Euro looks cautious around 1.0840 ahead of EMU CPI, Fedspeak


  • The Euro gives away some gains vs. the US Dollar.
  • European stocks open Friday’s session with decent gains.
  • ECB’s Christine Lagarde did not comment on monetary policy.

The Euro (EUR) loses some upside momentum against the US Dollar (USD), prompting EUR/USD to trade slightly on the defensive around the 1.0840 zone at the end of the week.

The Greenback, on the other side of the equation, exchanges ups with downs around 104.40 when tracked by the USD Index (DXY) amidst the continuation of the downtrend in US yields across the curve, while speculation that the Federal Reserve (Fed) might start reducing its interest rates around the spring of 2024 remains well on the rise.

It is worth noting that speculation regarding prospective Fed rate reduction has been heightened as a result of weaker-than-expected inflation indicators (CPI and PPI) announced earlier this week

In the domestic calendar, final Inflation Rate for the broader euro bloc is expected later in the session.

In the US, Building Permits and Housing Starts will be in the centre of the debate. In addition, FOMC Michael Barr (permanent voter, centrist), Boston Fed Susan Collins (2025 voter, centrist), Chicago Fed Austan Goolsbee (voter, centrist) and San Francisco Fed Mary Daly (2024 voter, hawk) are all due to speak.

Daily digest market movers: Euro remains cautious above 1.0800   

  • The EUR looks offered vs. the USD early on Friday.
  • US and German yields extend the decline at the end of the week.
  • Markets believe the Fed will cut rates in the first quarter of 2024.
  • For the time being, investors prefer a prolonged delay by the ECB.
  • Speculation of FX intervention continue to swirl around USD/JPY.
  • ECB’s Villeroy said an impasse in the hiking cycle was fully justified.
  • The US housing sector will be in the limelight later in the session.

Technical Analysis: Euro faces an initial barrier at 1.0900

EUR/USD seems to have embarked on a consolidation theme still below 1.0900 for the time being.

Prior hitting the weekly high of 1.0945 (August 30) and the psychological threshold of 1.1000, the next goal of note for EUR/USD is the November top of 1.0895 (November 16). Further north, the pair might confront the August peak of 1.1064 (August 10) and another weekly high of 1.1149 (July 27), both of which precede the 2023 top of 1.1275 (July 18).

Occasionally, the pair may attempt temporary support at the 55-day SMA at 1.0639, before the weekly low of 1.0495 (October 13) and the 2023 low of 1.0448. (October 15).

Looking at the larger picture, the pair’s outlook should remain favourable as long as it stays above the 200-day SMA at 1.0803.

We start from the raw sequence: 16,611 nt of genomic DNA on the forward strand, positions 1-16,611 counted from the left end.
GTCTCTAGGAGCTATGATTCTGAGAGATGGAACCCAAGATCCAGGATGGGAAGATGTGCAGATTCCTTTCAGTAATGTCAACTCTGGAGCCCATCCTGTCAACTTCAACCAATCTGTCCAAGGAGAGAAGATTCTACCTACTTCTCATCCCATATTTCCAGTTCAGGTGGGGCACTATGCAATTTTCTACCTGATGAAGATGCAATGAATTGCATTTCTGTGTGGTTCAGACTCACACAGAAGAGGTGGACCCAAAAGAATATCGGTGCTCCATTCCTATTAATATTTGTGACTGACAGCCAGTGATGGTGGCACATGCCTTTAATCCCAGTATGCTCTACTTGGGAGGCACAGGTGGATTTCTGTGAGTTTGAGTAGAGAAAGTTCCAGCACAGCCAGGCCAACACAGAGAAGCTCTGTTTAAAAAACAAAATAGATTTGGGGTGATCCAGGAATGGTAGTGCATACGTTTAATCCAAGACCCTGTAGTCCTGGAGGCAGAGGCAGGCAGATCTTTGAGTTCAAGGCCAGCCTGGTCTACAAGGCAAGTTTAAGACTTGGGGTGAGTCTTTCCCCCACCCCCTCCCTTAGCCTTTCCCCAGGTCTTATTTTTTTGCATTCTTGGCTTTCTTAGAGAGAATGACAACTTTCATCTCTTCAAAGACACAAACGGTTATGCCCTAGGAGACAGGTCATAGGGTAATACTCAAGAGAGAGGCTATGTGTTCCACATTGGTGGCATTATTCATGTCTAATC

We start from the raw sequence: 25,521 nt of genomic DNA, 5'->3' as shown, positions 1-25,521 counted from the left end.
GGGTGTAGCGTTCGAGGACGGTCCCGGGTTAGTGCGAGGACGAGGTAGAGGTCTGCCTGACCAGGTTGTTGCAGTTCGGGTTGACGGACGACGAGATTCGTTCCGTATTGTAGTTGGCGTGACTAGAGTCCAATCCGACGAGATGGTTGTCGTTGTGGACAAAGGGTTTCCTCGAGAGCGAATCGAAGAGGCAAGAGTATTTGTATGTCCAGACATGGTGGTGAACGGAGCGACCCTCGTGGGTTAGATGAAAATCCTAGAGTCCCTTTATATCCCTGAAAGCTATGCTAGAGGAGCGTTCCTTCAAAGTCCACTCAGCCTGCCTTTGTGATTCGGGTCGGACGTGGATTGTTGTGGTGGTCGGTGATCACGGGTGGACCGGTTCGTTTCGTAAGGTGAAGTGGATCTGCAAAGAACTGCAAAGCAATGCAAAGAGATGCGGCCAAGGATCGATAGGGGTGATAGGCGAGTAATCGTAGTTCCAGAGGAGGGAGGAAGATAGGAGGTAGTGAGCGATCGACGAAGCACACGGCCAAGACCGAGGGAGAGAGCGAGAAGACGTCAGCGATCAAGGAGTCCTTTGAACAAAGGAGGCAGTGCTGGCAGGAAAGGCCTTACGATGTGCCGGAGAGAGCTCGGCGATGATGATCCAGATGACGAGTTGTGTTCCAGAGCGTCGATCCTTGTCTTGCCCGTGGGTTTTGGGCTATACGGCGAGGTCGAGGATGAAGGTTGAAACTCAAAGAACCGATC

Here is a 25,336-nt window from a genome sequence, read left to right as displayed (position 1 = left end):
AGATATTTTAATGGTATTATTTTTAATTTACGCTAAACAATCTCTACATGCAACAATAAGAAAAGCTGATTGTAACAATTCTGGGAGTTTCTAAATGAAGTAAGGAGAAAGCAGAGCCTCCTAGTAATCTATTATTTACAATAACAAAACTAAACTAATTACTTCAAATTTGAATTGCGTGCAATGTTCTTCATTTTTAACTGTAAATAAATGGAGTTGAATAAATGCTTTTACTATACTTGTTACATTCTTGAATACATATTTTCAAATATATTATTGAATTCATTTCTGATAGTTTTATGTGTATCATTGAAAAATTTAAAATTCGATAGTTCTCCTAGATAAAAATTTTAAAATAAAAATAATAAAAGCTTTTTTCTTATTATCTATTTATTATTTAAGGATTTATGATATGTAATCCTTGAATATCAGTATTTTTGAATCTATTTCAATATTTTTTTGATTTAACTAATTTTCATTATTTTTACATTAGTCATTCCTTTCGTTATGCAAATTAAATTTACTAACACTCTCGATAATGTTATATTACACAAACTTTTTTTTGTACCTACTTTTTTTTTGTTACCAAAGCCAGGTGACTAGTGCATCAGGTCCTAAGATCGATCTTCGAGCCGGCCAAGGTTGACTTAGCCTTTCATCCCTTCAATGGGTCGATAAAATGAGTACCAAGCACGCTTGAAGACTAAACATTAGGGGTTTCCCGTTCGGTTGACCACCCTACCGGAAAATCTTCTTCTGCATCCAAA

Euro FAQs

The Euro is the currency for the 20 European Union countries that belong to the Eurozone. It is the second most heavily traded currency in the world behind the US Dollar. In 2022, it accounted for 31% of all foreign exchange transactions, with an average daily turnover of over $2.2 trillion a day.
EUR/USD is the most heavily traded currency pair in the world, accounting for an estimated 30% off all transactions, followed by EUR/JPY (4%), EUR/GBP (3%) and EUR/AUD (2%).

The European Central Bank (ECB) in Frankfurt, Germany, is the reserve bank for the Eurozone. The ECB sets interest rates and manages monetary policy.
The ECB’s primary mandate is to maintain price stability, which means either controlling inflation or stimulating growth. Its primary tool is the raising or lowering of interest rates. Relatively high interest rates – or the expectation of higher rates – will usually benefit the Euro and vice versa.
The ECB Governing Council makes monetary policy decisions at meetings held eight times a year. Decisions are made by heads of the Eurozone national banks and six permanent members, including the President of the ECB, Christine Lagarde.

Eurozone inflation data, measured by the Harmonized Index of Consumer Prices (HICP), is an important econometric for the Euro. If inflation rises more than expected, especially if above the ECB’s 2% target, it obliges the ECB to raise interest rates to bring it back under control.
Relatively high interest rates compared to its counterparts will usually benefit the Euro, as it makes the region more attractive as a place for global investors to park their money.

Data releases gauge the health of the economy and can impact on the Euro. Indicators such as GDP, Manufacturing and Services PMIs, employment, and consumer sentiment surveys can all influence the direction of the single currency.
A strong economy is good for the Euro. Not only does it attract more foreign investment but it may encourage the ECB to put up interest rates, which will directly strengthen the Euro. Otherwise, if economic data is weak, the Euro is likely to fall.
Economic data for the four largest economies in the euro area (Germany, France, Italy and Spain) are especially significant, as they account for 75% of the Eurozone’s economy.

Another significant data release for the Euro is the Trade Balance. This indicator measures the difference between what a country earns from its exports and what it spends on imports over a given period.
If a country produces highly sought after exports then its currency will gain in value purely from the extra demand created from foreign buyers seeking to purchase these goods. Therefore, a positive net Trade Balance strengthens a currency and vice versa for a negative balance.

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